While it is not exactly pleasant to think about, New Jersey residents might want to take the time to consider what end-of-life care they want when they are near death and who they want to make health care decisions on their behalf if they are incapacitated. It can help to legally document these preferences, so that they are upheld when the time comes. To do this, people will need to execute an advance directive. New Jersey recognizes two types of advance directives: instruction directives and proxy directives.
Some people in New Jersey may think that the only way for them to pass their assets on to their loved ones is to create a will. However, a trust also allows a person to pass down their assets for future generations. Trusts have some advantages that people who are going through the estate planning process will want to keep in mind.
When a person's parents reach an age where they need help with their daily care activities, oftentimes their children step up and serve as caregivers. They do this out of love for their parents and, in general, do not expect to be paid.
Our nation's population is aging. According to the Social Security Administration, men in the United States may live to age 84 on average and women may live to age 86 on average. However, while people in New Jersey may have a will or trust in place, many have not addressed end-of-life care, even though according to one source 70 percent of private bank clients who live past age 65 will eventually need long-term care. However, just because people haven't executed a long-term care plan doesn't mean they do not have opinions about their end-of-life care. It can help to have an understanding of long-term care planning so that a person can execute the proper legal documents that establish their preferences with regards to end-of-life care.
Advance directives are legal documents that indicate what medical care a person wants if they are incapable of expressing their wishes. They are important documents to include in your estate plan, because they document your preferences in a legally binding manner should you become incapacitated. New Jersey elder law recognizes two types of advance directives.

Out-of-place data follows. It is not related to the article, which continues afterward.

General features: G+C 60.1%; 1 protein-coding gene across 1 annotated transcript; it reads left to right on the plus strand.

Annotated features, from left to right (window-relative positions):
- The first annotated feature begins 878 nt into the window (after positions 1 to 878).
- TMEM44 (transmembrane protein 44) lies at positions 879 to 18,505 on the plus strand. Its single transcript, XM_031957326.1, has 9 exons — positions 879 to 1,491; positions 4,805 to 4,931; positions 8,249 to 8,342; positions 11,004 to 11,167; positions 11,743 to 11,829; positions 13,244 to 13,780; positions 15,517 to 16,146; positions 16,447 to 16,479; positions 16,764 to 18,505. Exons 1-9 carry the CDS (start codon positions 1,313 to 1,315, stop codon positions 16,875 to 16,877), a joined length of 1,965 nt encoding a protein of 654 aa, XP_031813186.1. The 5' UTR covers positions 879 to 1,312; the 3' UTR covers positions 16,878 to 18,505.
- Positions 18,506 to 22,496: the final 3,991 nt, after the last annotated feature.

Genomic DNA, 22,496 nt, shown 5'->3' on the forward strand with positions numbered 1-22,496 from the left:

As a person ages, they may reach a point where they can no longer care for themselves. They may need help with daily care activities or they may need in-home health care. Often, a family member steps up and takes on the role of caregiver. While this is often an act of love, it can be confusing if the caregiver does not know what the person's wishes would be. Therefore, people in New Jersey should consider executing the following documents while they are still able, to provide guidance to their caregivers in the future.
People in East Hanover may have heard of the phrase power of attorney, but may not know exactly what this term means. A power of attorney is a legal document a person executes that dictates who will be able to make legal decisions on behalf of the person should the person become incapacitated. The person executing the power of attorney is the principal, and the person chosen as power of attorney is the agent. The two main types of power of attorney are a health care power of attorney and a financial power of attorney. The person executing the power of attorney will determine what their agent will and will not be able to do.
As the baby boomer generation ages, their need for legal services will also grow in ways that they may not initially expect. With longer lifespans and advancements in the medical field comes the fact that a person in New Jersey could be physically or mentally incapacitated for months or even years before passing away. Baby boomers need to prepare for this possibility by ensuring they have the proper legal documents in place that will dictate what their wishes are.
Young or even middle-age adults in New Jersey may think that since retirement is decades away, they can wait to execute an estate plan or care plan, and even retirement planning in these early years is not so important. However, retirement planning and estate planning should be done as soon as one is able to do so. This way, they can protect themselves and their loved ones once they have retired and are physically or mentally unable to care for themselves.
Long-term care insurance has gotten a bad rap lately. People claim it is too costly, and that they'll be better off relying on Medicare and retirement savings when the time comes. However, everyone must remember Medicare will not pay for long term care! If a person is relying on Medicare and retirement savings, they may find that they quickly burn through these resources.